Shakespeare interest at this time extended beyond Ireland to Irishness, and to that end he also introduces in Henry V what would become a staple of English comedy: the stage Irishman, Captain Macmorris.  Macmorris appears in a scene that ostensibly shows Irish, Welsh, Scottish and English captains united against a common enemy, in a fantasy of a 'united kingdom.' The reality, as Shakespeare and his playgoers knew, was far different.  It's no surprise, then, that when a Welshman, Fluellen, starts lecturing Macmorris that "there is not many of your nation-–," he is angrily cut off by the Irishman before he can complete the thought in his stage Irish: "Of my nation? What ish my nation? Ish a villain, and a bastard, and a knave, and a rascal. What ish my nation? Who talks of my nation?"  This caricature of a hot-blooded Irishman even threatens to cut off Fluellen's head.  For many now it's a deeply offensive exchange, and one that is understandably cut.  

But even when it is omitted from productions (including DruidShakespeare's), it helps to know what is at the root of Shakespeare's derogatory portrayal of this Irishman: Macmorris's name provides a clue to his anger, or simply perhaps his defensiveness. The so-called Old English or Anglo-Norman, who had settled in Ireland centuries earlier, had adjusted to local custom by changing their original prefix 'Fitz-' to the Gaelic 'Mac-.' No wonder, then, the part-English, part-Irish, and part-Norman Macmorris is so touchy about his unfixed national identity: what is his nation? English? Irish? Anglo-Irish?  If so, what of his loyalties? As a frustrated Irish captain in the Elizabethan army named Christopher St Lawrence put it, in one of the most poignant remarks to survive from the period: "I am sorry that when I am in England, I should be esteemed an Irishman, and in Ireland, an Englishman."

Macmorris's haunting question—"What ish my nation?"—refuses to go away. In recent years that question has generated more attention than perhaps any other in Shakespeare's work, aside from "To be or not to be?" Those four words, which cut to the very heart of Shakespeare and Irishness, demand an answer. Hamlet, famously, was allowed to answer to his own question; MacMorris was not. It has been left to other Irishmen to respond for him, including two of the finest in the past century.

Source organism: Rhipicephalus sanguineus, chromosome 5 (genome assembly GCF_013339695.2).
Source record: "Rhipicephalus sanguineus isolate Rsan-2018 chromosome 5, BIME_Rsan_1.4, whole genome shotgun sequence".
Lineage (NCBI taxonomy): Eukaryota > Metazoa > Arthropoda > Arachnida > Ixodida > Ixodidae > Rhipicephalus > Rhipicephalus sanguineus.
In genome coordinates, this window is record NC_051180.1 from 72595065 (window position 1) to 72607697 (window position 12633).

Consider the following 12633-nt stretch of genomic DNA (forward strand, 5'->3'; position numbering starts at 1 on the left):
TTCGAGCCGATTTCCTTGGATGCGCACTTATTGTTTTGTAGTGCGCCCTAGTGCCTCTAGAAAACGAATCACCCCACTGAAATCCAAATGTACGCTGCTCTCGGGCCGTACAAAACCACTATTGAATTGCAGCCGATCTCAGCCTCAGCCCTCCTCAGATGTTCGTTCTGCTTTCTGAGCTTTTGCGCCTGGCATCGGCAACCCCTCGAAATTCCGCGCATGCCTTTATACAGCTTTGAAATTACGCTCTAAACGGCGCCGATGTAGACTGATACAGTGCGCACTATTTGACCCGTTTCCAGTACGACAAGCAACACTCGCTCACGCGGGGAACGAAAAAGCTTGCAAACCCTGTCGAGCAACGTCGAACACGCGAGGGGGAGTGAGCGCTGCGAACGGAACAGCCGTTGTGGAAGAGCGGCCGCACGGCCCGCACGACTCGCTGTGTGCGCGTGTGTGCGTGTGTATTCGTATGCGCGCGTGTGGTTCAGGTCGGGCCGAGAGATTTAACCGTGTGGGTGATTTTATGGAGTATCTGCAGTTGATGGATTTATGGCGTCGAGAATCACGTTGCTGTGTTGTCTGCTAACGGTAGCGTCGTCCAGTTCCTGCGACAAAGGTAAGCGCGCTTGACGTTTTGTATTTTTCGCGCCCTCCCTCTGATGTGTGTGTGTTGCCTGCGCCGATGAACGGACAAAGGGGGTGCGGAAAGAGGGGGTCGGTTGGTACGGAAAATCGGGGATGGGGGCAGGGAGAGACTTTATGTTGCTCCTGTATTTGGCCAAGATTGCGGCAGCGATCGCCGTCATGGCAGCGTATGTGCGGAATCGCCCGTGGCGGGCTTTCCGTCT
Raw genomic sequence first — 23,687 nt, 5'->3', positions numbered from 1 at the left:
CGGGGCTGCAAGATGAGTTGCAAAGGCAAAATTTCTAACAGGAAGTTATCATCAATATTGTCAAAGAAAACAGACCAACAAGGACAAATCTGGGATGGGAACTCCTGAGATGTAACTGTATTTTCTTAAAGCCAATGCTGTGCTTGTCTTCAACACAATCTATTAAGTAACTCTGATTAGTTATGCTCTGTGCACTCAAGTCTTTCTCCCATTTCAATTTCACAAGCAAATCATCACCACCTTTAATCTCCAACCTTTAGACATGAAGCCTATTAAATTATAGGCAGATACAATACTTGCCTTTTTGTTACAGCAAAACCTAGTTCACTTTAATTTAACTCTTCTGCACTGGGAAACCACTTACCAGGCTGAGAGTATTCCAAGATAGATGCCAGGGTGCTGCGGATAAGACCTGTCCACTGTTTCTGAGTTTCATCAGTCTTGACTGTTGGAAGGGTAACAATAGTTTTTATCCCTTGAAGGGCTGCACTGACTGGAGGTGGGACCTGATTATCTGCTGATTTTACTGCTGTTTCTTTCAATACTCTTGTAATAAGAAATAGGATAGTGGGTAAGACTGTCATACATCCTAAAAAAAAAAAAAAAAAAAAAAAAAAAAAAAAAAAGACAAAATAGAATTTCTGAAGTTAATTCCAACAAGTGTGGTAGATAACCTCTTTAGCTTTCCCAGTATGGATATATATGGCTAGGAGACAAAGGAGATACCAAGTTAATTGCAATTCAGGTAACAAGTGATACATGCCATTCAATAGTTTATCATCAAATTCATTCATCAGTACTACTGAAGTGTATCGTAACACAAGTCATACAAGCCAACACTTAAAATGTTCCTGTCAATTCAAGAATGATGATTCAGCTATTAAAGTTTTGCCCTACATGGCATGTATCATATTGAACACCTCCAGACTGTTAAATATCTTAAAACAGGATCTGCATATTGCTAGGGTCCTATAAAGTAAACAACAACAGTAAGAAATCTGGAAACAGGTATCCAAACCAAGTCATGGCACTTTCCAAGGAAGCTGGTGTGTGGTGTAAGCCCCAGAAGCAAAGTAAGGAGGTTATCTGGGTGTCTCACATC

Seamus Heaney's poem "Traditions," published in Wintering Out in 1972 in the midst of 'The Troubles,' quotes those four disturbing words and reimagines the actor playing Macmorris "gallivanting / around the Globe" Theatre, "whinged to courtier and groundling." Heaney castigates Shakespeare (as well as the great English poet and colonizer of Ireland, Edmund Spenser, who urged Elizabeth to starve the Irish into submission), for their roles in portraying and stereotyping the Irish as "very bare / of learning, as wild hares, / as anatomies of death." Heaney brings his poem to a close with the simple and decisive answer to Macmorris's question offered by Ireland's greatest writer, James Joyce, in Ulysses, spoken by "the wandering Bloom": "'Ireland,' said Bloom, 'I was born here. Ireland.'"

James Shapiro is a professor of English at Columbia University. He is the author of A Year in the Life of William Shakespeare: 1599, and the forthcoming The Year of Lear: Shakespeare in 1606.

Performances of The Druid Theater Company's DruidShakespeare: The History Plays run July 7-19 at the Lincoln Center Festival. For more on the relationship between Shakespeare and Ireland, go to the free DruidShakespeare Symposium on July 9.